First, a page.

Grant Busé wants to talk about sex and he’s determined that we should join in the conversation. The Birds and the Beats is part show, part lecture and part conversation where Busé invites us to ask and answer questions about sex education, sexual experiences and manages to create a genuine intimate atmosphere where it feels safe to talk about one of the most taboo subjects. There’s some pretty witty songs too.
The laughter from the audience is genuine and hearty
Where this show flies is in its open admission that talking about sex is inherently humorous. There’s a great deal of sexual innuendo and delightfully groan-worthy puns, some of it obvious and easy but no less funny and, although this show isn’t quite family-friendly (unless you’re a very cool parent) there’s a lot of valuable lessons for you to take on board for when you ever have to have ‘the talk’ with a child. There are songs and rap that cover everything from condoms and consent to animals doing it that are as smart as anything coming from Tim Minchin and equally as politically woke.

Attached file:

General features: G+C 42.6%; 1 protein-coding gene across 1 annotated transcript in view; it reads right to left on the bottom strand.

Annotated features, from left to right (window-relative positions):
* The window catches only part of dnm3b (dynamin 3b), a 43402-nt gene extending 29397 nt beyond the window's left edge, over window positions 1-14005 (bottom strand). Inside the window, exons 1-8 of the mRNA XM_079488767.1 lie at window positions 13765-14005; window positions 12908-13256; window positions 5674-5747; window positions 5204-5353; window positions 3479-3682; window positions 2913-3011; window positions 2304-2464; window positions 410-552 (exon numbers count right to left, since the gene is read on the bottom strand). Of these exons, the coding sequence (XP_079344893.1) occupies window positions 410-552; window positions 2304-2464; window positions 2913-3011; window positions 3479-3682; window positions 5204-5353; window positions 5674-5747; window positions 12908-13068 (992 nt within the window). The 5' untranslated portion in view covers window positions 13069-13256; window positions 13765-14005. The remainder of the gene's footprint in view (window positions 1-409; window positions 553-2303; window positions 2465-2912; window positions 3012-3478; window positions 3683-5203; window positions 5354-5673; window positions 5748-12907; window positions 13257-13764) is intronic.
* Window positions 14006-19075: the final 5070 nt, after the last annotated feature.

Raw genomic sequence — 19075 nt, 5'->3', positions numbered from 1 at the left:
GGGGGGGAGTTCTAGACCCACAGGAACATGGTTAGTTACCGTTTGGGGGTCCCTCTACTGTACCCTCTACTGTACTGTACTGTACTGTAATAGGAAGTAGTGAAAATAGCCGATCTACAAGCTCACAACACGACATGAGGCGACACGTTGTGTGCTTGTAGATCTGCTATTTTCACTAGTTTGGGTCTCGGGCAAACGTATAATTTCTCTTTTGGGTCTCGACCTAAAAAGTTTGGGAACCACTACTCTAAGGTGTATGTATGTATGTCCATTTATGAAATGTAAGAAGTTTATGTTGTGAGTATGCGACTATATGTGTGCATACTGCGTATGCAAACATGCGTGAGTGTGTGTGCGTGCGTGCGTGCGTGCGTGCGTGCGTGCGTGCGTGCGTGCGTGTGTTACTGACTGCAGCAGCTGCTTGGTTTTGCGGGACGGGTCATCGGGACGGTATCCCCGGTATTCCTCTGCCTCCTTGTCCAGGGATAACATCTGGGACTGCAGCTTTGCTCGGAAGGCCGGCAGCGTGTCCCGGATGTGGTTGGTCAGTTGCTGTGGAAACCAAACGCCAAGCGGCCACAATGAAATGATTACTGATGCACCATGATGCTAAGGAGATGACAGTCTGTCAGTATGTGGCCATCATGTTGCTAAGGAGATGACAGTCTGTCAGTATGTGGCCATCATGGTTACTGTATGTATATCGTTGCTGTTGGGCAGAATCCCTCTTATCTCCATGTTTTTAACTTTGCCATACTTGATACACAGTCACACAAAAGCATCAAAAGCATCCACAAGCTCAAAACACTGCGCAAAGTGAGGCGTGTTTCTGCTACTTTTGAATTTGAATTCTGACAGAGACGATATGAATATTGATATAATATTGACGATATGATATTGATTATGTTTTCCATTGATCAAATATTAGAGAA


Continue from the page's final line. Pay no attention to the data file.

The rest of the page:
Busé is charming and extremely open throughout the show and the laughter from the audience is genuine and hearty. In such a small room at Rajopolis, there’s nowhere to hide from the audience interaction but, by the end of the first song, you’ll be willing to share your own experiences both good and bad. As a reviewer, I hide at the back and stay quiet when there’s interaction required (best not to become part of the show you have to write about) but I’ll definitely see this show again so I can ask (and answer) a few questions. It’s never too late to learn a bit more about those birds and bees and Grant Busé is by far the best teacher out there.